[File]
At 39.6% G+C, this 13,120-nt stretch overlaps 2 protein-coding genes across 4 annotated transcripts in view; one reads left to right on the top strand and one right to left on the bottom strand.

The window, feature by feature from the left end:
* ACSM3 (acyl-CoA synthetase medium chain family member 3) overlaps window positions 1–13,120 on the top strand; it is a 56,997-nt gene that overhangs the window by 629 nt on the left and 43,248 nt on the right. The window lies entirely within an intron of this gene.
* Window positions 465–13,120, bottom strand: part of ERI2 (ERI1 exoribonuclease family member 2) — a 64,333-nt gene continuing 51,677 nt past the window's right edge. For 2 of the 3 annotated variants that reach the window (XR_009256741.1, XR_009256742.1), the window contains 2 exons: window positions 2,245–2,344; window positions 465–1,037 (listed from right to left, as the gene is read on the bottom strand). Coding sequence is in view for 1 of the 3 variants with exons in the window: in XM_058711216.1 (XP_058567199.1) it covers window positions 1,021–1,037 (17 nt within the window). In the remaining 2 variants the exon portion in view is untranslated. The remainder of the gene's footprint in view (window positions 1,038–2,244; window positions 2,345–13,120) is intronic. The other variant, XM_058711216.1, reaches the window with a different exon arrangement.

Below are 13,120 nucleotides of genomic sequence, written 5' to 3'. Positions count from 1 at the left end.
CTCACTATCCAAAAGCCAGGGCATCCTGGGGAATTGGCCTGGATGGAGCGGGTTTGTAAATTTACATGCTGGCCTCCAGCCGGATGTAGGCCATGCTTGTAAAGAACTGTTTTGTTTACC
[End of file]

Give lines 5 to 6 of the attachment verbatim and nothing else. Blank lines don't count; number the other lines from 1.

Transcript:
Below are 13,120 nucleotides of genomic sequence, written 5' to 3'. Positions count from 1 at the left end.
CTCACTATCCAAAAGCCAGGGCATCCTGGGGAATTGGCCTGGATGGAGCGGGTTTGTAAATTTACATGCTGGCCTCCAGCCGGATGTAGGCCATGCTTGTAAAGAACTGTTTTGTTTACC